Another great day. This morning I worked with a yearling filly who was absolutely adamant that she wasn't going to go in a trailer. She wasn't impressed by clicker treats or the promise of her best pink bucket in the front of the trailer. It's so important not to use too much pressure on her head, especially as she has previously shown an inclination to rear, so instead we relied on panels to just encourage her forward. Once she had her front feet on the ramp she realised that she was quite safe and toddled in and out of the trailer quite lightly.
This afternoon I worked with a lovely cob who is still wary of people even though he is 9. His owner can get his headcollar on intermittently and he has never had his back feet handled or picked up. He was very enthusiastic about food and caught onto clicker training in about 2 seconds flat. By the end of our one and a half hour session, he had had his headcollar on and off a number of times and all of his legs and feet handled. He will have his first visit from the barefoot trimmer very shortly.
There really is no great mystery about clicker training. Yes, it can be used to shape behaviour and to teach absolute specifics but in these sort of cases, I am just using it to ask the horse to pause, to give humans the benefit of the doubt and to make it worth sticking around. The discipline of the click means that horses don't become pushy or nibbly in the long term although initially they can become very enthusiastic. It also helps them to become imaginative. Most of all though, it helps to provide a pleasant association with or a distraction from procedures they have always worried about before. I rarely use anything more exciting than single cheap pony nuts and always reduce overall food rations in proportion to the amount I have used in training. I know that there will be clicker training purists out there who will sigh when they hear that I use clicker training to influence demeanour and am pretty liberal with giving the treats and that I use negative reinforcement (pressure and release) in my training too; oh, and I don't use a clicker device either - just a Tlock with my tongue. On the other hand, I am pretty strict with it - I don't give treats for free; the horse always has to earn his treat by trying and I am careful not to reward behaviour that I don't want. Accordingly I may have to come up with my own name for it: Positive Association Training? Brings a whole new meaning to PATting - which incidentally I don't do.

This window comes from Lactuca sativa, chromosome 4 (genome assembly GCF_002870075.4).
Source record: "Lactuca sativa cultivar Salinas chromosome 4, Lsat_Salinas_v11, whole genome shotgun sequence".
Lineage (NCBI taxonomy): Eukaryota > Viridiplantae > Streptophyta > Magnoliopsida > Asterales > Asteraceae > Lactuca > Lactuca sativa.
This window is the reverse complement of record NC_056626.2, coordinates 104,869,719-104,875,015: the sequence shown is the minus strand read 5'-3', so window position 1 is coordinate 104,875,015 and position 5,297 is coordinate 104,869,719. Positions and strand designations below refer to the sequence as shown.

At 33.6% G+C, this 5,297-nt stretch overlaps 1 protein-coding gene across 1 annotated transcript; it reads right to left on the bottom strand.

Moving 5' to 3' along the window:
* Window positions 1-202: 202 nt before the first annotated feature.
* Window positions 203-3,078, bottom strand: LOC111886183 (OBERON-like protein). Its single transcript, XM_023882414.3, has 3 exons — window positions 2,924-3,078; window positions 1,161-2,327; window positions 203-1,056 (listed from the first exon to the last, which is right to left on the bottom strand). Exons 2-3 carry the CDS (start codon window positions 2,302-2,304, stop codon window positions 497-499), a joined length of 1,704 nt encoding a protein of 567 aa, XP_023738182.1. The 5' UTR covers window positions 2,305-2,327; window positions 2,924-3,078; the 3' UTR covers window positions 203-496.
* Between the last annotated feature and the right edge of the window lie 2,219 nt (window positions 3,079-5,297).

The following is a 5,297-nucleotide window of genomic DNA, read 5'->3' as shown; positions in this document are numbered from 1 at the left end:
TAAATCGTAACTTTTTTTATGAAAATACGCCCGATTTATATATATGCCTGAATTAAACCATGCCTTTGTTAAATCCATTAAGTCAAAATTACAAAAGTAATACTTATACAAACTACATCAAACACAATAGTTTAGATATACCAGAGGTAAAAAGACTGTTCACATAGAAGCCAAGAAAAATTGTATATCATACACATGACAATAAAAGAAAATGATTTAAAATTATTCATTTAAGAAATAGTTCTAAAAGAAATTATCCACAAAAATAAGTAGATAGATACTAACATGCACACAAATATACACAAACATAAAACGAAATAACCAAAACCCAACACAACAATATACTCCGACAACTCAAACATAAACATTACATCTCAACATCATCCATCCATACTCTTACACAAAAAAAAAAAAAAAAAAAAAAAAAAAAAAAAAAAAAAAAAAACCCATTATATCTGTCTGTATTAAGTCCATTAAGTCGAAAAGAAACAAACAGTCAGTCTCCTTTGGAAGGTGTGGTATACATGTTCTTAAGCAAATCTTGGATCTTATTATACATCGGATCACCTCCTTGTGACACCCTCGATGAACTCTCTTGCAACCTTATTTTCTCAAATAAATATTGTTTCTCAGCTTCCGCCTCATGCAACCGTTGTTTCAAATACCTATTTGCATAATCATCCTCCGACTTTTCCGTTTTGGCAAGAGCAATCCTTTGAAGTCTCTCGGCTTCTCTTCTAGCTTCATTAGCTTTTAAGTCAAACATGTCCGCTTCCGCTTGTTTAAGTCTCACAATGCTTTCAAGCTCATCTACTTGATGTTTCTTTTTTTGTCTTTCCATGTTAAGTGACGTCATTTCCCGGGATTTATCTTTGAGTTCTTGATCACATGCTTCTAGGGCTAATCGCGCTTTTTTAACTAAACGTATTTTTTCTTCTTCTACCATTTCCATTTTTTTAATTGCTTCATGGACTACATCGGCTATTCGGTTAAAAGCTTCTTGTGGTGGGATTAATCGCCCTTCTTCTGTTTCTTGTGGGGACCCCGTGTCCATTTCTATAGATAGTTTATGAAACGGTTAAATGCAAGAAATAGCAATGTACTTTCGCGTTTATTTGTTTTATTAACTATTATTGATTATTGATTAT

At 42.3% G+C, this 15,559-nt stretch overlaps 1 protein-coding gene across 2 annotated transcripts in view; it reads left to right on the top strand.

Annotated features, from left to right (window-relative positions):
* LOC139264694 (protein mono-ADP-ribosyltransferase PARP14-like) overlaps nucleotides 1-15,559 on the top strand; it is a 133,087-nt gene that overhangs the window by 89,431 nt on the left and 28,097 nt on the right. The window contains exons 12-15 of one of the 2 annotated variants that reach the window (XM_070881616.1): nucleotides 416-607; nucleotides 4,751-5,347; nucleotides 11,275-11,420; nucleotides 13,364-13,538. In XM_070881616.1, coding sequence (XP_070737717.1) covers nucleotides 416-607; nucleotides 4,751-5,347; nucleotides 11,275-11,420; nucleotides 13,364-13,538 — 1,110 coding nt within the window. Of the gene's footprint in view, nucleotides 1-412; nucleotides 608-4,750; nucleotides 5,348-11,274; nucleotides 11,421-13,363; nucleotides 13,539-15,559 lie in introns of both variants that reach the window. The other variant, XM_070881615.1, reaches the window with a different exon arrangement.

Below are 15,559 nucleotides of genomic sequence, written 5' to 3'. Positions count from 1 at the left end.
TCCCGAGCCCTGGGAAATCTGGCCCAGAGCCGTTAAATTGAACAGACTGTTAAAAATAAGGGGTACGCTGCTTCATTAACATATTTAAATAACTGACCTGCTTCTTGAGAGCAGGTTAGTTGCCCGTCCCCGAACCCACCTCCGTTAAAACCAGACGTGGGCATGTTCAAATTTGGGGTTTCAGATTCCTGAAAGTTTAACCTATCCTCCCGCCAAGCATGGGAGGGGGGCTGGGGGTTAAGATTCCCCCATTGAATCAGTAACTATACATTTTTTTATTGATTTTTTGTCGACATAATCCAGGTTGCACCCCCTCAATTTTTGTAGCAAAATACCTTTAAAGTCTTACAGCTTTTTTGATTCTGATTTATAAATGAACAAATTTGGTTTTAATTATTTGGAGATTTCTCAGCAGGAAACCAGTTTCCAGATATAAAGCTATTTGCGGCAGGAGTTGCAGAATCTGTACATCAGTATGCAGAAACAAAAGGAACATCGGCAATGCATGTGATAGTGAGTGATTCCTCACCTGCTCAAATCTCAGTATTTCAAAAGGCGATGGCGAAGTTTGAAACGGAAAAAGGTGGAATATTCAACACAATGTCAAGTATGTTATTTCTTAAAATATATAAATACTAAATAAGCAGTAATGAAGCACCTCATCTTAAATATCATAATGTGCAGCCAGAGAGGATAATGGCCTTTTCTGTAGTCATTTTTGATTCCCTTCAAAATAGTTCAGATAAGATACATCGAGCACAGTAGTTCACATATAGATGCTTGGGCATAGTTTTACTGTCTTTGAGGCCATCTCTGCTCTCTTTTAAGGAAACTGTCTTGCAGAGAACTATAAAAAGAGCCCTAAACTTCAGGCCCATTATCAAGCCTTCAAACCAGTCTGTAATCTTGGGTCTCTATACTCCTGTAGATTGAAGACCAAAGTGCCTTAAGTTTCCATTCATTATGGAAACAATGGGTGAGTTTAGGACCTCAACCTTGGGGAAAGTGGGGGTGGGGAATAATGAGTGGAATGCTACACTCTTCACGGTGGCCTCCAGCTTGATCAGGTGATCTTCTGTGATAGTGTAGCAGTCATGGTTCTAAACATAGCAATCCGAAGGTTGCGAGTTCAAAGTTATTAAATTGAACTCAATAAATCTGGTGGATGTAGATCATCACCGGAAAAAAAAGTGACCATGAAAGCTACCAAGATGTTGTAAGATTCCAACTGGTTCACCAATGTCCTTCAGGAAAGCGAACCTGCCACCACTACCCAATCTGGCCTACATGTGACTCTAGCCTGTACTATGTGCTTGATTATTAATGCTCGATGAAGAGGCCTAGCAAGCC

Reviews added 24.11.08:
The clicker training has been going well. Both horses are responding well to it.
Yesterday I went back in the pen with him. He knew exactly what the game was. He stepped straight up to me and was happy about to have his head collar put on several times.
Today, he started by standing the other side of the pen and quietly refusing to come to me. T stuck her head over and I chatted to her, rubbed her neck and gave her some pony nuts. I let Z come to me in his own time. He held out for 3-4 minutes before deciding to come over. Then he was happy to have his headcollar put on several times. When I took the rails down to release him, he left slowly, wandered into the field then came back to me. I was then able to put his headcollar on a few times in the field. Great result! Thank you so much for teaching us clicker training. It's been really good. I have a lot more hope for Zee now. CD 31.10.08
Z is doing well and is a happy boy. I can feel his confidence growing daily. Today he stood alongside the gate and had no problem with me leaning over and touching all along his body and tail. That's pretty unusual for him. He is a lot more cuddly and confident about being touched when I am in the field with him too. Looks like you found the right trigger for him! It seems to have affected his entire confidence level.